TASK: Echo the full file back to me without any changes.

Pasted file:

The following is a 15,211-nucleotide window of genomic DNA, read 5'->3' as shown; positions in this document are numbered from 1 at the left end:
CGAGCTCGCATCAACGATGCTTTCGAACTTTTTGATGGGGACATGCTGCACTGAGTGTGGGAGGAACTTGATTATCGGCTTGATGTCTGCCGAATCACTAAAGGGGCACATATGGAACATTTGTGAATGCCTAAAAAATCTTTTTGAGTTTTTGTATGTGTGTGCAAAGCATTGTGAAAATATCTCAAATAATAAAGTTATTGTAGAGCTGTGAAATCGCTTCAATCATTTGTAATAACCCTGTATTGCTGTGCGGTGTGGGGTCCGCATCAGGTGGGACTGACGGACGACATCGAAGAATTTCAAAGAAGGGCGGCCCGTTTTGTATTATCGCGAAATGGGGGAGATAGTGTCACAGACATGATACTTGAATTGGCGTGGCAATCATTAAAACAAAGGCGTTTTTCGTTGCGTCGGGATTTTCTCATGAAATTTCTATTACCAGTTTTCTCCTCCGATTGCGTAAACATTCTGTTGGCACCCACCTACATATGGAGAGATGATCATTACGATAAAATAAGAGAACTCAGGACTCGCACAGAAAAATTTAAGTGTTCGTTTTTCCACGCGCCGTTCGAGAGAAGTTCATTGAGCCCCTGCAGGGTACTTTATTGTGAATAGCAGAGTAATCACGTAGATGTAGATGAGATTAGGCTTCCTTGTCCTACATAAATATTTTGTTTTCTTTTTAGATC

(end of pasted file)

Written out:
The following is a 15,211-nucleotide window of genomic DNA, read 5'->3' as shown; positions in this document are numbered from 1 at the left end:
CGAGCTCGCATCAACGATGCTTTCGAACTTTTTGATGGGGACATGCTGCACTGAGTGTGGGAGGAACTTGATTATCGGCTTGATGTCTGCCGAATCACTAAAGGGGCACATATGGAACATTTGTGAATGCCTAAAAAATCTTTTTGAGTTTTTGTATGTGTGTGCAAAGCATTGTGAAAATATCTCAAATAATAAAGTTATTGTAGAGCTGTGAAATCGCTTCAATCATTTGTAATAACCCTGTATTGCTGTGCGGTGTGGGGTCCGCATCAGGTGGGACTGACGGACGACATCGAAGAATTTCAAAGAAGGGCGGCCCGTTTTGTATTATCGCGAAATGGGGGAGATAGTGTCACAGACATGATACTTGAATTGGCGTGGCAATCATTAAAACAAAGGCGTTTTTCGTTGCGTCGGGATTTTCTCATGAAATTTCTATTACCAGTTTTCTCCTCCGATTGCGTAAACATTCTGTTGGCACCCACCTACATATGGAGAGATGATCATTACGATAAAATAAGAGAACTCAGGACTCGCACAGAAAAATTTAAGTGTTCGTTTTTCCACGCGCCGTTCGAGAGAAGTTCATTGAGCCCCTGCAGGGTACTTTATTGTGAATAGCAGAGTAATCACGTAGATGTAGATGAGATTAGGCTTCCTTGTCCTACATAAATATTTTGTTTTCTTTTTAGATC